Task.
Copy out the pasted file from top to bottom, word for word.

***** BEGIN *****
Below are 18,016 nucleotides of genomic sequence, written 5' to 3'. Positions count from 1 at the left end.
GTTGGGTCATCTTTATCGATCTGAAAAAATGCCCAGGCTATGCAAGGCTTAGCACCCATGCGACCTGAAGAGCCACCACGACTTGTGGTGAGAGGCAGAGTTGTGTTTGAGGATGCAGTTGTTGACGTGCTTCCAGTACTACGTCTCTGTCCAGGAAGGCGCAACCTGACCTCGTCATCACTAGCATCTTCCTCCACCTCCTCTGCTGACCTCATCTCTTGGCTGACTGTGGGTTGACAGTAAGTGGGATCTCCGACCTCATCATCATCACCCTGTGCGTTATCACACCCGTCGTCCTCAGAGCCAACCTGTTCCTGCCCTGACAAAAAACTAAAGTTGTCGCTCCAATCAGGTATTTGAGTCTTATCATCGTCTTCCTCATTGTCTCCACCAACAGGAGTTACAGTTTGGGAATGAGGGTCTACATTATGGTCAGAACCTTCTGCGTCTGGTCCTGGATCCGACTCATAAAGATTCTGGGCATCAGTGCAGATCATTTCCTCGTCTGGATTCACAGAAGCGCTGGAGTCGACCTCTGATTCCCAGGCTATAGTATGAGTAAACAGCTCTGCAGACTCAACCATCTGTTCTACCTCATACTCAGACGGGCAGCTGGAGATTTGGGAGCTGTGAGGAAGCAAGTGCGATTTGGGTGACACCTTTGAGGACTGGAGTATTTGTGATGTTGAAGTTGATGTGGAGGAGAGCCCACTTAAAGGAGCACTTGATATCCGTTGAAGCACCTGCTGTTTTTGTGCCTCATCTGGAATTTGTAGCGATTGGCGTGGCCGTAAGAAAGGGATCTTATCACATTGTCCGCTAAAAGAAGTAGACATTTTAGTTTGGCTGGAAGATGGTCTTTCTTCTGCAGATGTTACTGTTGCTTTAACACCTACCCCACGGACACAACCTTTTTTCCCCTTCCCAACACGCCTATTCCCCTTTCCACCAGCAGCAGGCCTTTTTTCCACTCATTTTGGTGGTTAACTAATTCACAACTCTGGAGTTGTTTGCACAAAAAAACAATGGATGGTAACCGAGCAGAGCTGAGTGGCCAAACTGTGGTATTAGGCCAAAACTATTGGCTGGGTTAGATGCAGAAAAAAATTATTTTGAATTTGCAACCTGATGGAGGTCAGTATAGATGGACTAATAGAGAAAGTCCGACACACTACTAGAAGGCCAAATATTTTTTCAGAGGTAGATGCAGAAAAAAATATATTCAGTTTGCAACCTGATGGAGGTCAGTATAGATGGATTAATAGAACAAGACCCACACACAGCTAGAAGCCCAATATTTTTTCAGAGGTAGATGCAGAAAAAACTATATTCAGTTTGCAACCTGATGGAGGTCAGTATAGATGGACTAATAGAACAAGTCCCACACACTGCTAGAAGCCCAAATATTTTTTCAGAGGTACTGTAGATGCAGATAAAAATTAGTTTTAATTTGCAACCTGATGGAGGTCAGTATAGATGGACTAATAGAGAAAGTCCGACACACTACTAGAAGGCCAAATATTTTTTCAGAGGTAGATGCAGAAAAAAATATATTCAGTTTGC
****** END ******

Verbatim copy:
Below are 18,016 nucleotides of genomic sequence, written 5' to 3'. Positions count from 1 at the left end.
GTTGGGTCATCTTTATCGATCTGAAAAAATGCCCAGGCTATGCAAGGCTTAGCACCCATGCGACCTGAAGAGCCACCACGACTTGTGGTGAGAGGCAGAGTTGTGTTTGAGGATGCAGTTGTTGACGTGCTTCCAGTACTACGTCTCTGTCCAGGAAGGCGCAACCTGACCTCGTCATCACTAGCATCTTCCTCCACCTCCTCTGCTGACCTCATCTCTTGGCTGACTGTGGGTTGACAGTAAGTGGGATCTCCGACCTCATCATCATCACCCTGTGCGTTATCACACCCGTCGTCCTCAGAGCCAACCTGTTCCTGCCCTGACAAAAAACTAAAGTTGTCGCTCCAATCAGGTATTTGAGTCTTATCATCGTCTTCCTCATTGTCTCCACCAACAGGAGTTACAGTTTGGGAATGAGGGTCTACATTATGGTCAGAACCTTCTGCGTCTGGTCCTGGATCCGACTCATAAAGATTCTGGGCATCAGTGCAGATCATTTCCTCGTCTGGATTCACAGAAGCGCTGGAGTCGACCTCTGATTCCCAGGCTATAGTATGAGTAAACAGCTCTGCAGACTCAACCATCTGTTCTACCTCATACTCAGACGGGCAGCTGGAGATTTGGGAGCTGTGAGGAAGCAAGTGCGATTTGGGTGACACCTTTGAGGACTGGAGTATTTGTGATGTTGAAGTTGATGTGGAGGAGAGCCCACTTAAAGGAGCACTTGATATCCGTTGAAGCACCTGCTGTTTTTGTGCCTCATCTGGAATTTGTAGCGATTGGCGTGGCCGTAAGAAAGGGATCTTATCACATTGTCCGCTAAAAGAAGTAGACATTTTAGTTTGGCTGGAAGATGGTCTTTCTTCTGCAGATGTTACTGTTGCTTTAACACCTACCCCACGGACACAACCTTTTTTCCCCTTCCCAACACGCCTATTCCCCTTTCCACCAGCAGCAGGCCTTTTTTCCACTCATTTTGGTGGTTAACTAATTCACAACTCTGGAGTTGTTTGCACAAAAAAACAATGGATGGTAACCGAGCAGAGCTGAGTGGCCAAACTGTGGTATTAGGCCAAAACTATTGGCTGGGTTAGATGCAGAAAAAAATTATTTTGAATTTGCAACCTGATGGAGGTCAGTATAGATGGACTAATAGAGAAAGTCCGACACACTACTAGAAGGCCAAATATTTTTTCAGAGGTAGATGCAGAAAAAAATATATTCAGTTTGCAACCTGATGGAGGTCAGTATAGATGGATTAATAGAACAAGACCCACACACAGCTAGAAGCCCAATATTTTTTCAGAGGTAGATGCAGAAAAAACTATATTCAGTTTGCAACCTGATGGAGGTCAGTATAGATGGACTAATAGAACAAGTCCCACACACTGCTAGAAGCCCAAATATTTTTTCAGAGGTACTGTAGATGCAGATAAAAATTAGTTTTAATTTGCAACCTGATGGAGGTCAGTATAGATGGACTAATAGAGAAAGTCCGACACACTACTAGAAGGCCAAATATTTTTTCAGAGGTAGATGCAGAAAAAAATATATTCAGTTTGC